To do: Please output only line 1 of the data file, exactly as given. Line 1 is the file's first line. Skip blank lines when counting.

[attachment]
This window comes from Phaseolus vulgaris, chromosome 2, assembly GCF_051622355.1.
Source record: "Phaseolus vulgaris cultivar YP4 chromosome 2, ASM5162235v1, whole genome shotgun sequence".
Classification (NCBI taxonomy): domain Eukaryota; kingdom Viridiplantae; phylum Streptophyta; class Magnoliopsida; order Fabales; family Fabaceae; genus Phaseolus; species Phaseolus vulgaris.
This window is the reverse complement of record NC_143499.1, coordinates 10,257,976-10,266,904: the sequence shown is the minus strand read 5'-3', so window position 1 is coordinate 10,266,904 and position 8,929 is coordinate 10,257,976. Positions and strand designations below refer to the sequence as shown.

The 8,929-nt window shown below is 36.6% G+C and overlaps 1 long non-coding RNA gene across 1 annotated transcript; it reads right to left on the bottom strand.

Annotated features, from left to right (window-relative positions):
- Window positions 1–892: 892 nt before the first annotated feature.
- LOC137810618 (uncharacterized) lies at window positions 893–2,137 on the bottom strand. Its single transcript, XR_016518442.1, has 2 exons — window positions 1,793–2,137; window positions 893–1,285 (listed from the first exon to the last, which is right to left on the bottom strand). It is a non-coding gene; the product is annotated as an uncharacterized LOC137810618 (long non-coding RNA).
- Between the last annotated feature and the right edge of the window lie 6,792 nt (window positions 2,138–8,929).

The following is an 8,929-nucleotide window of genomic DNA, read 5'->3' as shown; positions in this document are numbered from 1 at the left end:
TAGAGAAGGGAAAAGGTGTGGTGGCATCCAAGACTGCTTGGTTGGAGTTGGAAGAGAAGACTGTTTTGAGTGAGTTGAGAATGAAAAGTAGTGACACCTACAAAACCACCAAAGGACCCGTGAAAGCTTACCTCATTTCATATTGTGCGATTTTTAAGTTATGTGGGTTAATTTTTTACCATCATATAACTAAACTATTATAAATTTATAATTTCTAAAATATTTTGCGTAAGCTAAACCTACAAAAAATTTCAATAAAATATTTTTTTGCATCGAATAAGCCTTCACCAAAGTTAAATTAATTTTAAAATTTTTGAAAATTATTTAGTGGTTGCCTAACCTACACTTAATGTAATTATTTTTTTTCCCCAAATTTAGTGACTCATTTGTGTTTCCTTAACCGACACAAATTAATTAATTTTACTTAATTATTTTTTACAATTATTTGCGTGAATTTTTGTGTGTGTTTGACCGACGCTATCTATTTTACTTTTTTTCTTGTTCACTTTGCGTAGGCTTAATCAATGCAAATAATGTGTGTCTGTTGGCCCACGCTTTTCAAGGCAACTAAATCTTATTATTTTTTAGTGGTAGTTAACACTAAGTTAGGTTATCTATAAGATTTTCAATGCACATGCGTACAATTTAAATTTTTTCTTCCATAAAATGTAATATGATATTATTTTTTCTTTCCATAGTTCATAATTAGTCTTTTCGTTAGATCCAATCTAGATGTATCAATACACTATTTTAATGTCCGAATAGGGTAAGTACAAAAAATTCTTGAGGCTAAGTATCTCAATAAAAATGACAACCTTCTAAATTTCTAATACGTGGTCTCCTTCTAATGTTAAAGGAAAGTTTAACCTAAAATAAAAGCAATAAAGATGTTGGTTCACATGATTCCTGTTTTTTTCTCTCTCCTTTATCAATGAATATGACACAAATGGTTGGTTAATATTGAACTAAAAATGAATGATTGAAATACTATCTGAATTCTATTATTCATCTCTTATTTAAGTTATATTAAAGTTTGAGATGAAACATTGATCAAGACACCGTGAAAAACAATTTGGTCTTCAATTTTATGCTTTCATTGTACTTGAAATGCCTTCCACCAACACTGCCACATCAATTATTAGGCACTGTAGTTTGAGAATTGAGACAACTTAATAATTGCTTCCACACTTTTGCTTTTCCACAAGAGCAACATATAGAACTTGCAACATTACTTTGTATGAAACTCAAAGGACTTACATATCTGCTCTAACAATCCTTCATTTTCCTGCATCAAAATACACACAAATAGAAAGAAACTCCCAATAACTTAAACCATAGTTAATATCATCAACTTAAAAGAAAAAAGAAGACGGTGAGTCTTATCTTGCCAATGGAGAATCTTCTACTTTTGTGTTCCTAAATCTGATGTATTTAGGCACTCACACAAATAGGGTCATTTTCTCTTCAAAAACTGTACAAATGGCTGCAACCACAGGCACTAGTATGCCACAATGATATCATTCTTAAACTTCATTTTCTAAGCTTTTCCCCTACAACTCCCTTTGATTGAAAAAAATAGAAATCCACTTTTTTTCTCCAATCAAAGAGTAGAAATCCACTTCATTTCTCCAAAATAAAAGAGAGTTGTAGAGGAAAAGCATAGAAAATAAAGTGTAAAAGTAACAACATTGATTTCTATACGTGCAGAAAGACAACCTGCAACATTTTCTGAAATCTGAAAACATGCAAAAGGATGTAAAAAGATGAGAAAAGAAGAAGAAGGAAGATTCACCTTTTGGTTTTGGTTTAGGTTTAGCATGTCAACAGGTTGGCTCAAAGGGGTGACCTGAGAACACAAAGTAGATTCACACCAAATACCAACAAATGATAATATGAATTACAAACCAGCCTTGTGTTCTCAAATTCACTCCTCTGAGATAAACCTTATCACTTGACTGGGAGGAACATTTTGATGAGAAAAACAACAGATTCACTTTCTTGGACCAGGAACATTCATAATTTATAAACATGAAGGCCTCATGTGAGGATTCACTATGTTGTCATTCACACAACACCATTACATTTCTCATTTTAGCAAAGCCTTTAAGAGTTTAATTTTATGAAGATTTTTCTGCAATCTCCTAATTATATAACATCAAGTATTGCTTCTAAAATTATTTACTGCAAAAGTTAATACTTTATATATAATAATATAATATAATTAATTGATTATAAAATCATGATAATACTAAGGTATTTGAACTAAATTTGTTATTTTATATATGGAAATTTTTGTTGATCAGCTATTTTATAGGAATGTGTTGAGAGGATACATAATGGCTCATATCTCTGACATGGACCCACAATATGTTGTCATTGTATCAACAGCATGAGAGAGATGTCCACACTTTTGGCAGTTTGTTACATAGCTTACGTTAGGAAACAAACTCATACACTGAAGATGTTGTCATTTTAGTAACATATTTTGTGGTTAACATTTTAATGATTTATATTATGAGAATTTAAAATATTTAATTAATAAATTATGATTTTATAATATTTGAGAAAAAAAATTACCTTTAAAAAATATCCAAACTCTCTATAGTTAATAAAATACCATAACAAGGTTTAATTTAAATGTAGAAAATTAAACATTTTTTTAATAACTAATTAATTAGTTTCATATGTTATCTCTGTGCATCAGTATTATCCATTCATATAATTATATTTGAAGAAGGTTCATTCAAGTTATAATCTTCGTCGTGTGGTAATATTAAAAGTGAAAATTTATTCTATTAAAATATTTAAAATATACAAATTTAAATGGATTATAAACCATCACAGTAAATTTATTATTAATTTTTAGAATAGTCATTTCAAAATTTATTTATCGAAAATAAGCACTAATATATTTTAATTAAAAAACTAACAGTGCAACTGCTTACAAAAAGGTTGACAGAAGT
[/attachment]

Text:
This window comes from Phaseolus vulgaris, chromosome 2, assembly GCF_051622355.1.